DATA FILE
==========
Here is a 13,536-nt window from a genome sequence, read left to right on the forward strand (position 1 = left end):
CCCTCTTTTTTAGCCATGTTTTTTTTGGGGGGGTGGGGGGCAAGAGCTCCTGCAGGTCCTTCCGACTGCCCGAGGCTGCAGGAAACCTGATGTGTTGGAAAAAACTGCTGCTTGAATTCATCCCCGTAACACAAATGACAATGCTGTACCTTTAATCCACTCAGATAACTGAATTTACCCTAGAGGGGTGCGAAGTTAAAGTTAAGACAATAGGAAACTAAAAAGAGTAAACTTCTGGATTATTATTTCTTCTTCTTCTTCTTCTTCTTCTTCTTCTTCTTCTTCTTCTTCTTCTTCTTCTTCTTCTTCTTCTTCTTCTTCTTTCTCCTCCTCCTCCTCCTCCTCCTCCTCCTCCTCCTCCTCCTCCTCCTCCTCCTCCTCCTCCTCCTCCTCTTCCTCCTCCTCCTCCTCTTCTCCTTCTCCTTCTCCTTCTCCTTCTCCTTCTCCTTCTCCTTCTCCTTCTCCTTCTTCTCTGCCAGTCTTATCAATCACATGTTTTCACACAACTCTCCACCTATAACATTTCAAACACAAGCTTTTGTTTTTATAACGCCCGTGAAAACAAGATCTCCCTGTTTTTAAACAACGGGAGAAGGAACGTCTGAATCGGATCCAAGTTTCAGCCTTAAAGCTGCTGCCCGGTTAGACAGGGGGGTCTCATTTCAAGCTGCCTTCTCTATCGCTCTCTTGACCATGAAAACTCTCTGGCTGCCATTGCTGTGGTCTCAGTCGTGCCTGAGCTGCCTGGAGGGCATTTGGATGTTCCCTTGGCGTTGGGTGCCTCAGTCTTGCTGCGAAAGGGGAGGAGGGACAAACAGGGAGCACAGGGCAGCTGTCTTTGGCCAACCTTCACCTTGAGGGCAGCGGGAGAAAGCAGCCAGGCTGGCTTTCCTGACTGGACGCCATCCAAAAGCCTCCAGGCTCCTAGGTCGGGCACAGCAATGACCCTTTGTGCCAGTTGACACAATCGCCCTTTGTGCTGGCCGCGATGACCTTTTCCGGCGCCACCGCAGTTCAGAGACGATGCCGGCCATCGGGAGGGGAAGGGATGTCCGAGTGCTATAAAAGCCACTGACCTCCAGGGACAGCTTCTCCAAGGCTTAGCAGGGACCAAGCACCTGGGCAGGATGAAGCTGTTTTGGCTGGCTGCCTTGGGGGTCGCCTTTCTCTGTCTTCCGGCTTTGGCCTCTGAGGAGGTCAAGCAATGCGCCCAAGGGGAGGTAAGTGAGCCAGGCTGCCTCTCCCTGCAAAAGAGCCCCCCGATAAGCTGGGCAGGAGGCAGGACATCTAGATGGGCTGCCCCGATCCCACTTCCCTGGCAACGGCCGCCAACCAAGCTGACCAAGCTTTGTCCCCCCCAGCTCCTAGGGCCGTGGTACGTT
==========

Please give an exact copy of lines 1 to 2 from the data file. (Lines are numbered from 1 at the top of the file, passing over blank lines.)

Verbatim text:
Here is a 13,536-nt window from a genome sequence, read left to right on the forward strand (position 1 = left end):
CCCTCTTTTTTAGCCATGTTTTTTTTGGGGGGGTGGGGGGCAAGAGCTCCTGCAGGTCCTTCCGACTGCCCGAGGCTGCAGGAAACCTGATGTGTTGGAAAAAACTGCTGCTTGAATTCATCCCCGTAACACAAATGACAATGCTGTACCTTTAATCCACTCAGATAACTGAATTTACCCTAGAGGGGTGCGAAGTTAAAGTTAAGACAATAGGAAACTAAAAAGAGTAAACTTCTGGATTATTATTTCTTCTTCTTCTTCTTCTTCTTCTTCTTCTTCTTCTTCTTCTTCTTCTTCTTCTTCTTCTTCTTCTTCTTCTTCTTTCTCCTCCTCCTCCTCCTCCTCCTCCTCCTCCTCCTCCTCCTCCTCCTCCTCCTCCTCCTCCTCCTCCTCTTCCTCCTCCTCCTCCTCTTCTCCTTCTCCTTCTCCTTCTCCTTCTCCTTCTCCTTCTCCTTCTCCTTCTCCTTCTTCTCTGCCAGTCTTATCAATCACATGTTTTCACACAACTCTCCACCTATAACATTTCAAACACAAGCTTTTGTTTTTATAACGCCCGTGAAAACAAGATCTCCCTGTTTTTAAACAACGGGAGAAGGAACGTCTGAATCGGATCCAAGTTTCAGCCTTAAAGCTGCTGCCCGGTTAGACAGGGGGGTCTCATTTCAAGCTGCCTTCTCTATCGCTCTCTTGACCATGAAAACTCTCTGGCTGCCATTGCTGTGGTCTCAGTCGTGCCTGAGCTGCCTGGAGGGCATTTGGATGTTCCCTTGGCGTTGGGTGCCTCAGTCTTGCTGCGAAAGGGGAGGAGGGACAAACAGGGAGCACAGGGCAGCTGTCTTTGGCCAACCTTCACCTTGAGGGCAGCGGGAGAAAGCAGCCAGGCTGGCTTTCCTGACTGGACGCCATCCAAAAGCCTCCAGGCTCCTAGGTCGGGCACAGCAATGACCCTTTGTGCCAGTTGACACAATCGCCCTTTGTGCTGGCCGCGATGACCTTTTCCGGCGCCACCGCAGTTCAGAGACGATGCCGGCCATCGGGAGGGGAAGGGATGTCCGAGTGCTATAAAAGCCACTGACCTCCAGGGACAGCTTCTCCAAGGCTTAGCAGGGACCAAGCACCTGGGCAGGATGAAGCTGTTTTGGCTGGCTGCCTTGGGGGTCGCCTTTCTCTGTCTTCCGGCTTTGGCCTCTGAGGAGGTCAAGCAATGCGCCCAAGGGGAGGTAAGTGAGCCAGGCTGCCTCTCCCTGCAAAAGAGCCCCCCGATAAGCTGGGCAGGAGGCAGGACATCTAGATGGGCTGCCCCGATCCCACTTCCCTGGCAACGGCCGCCAACCAAGCTGACCAAGCTTTGTCCCCCCCAGCTCCTAGGGCCGTGGTACGTT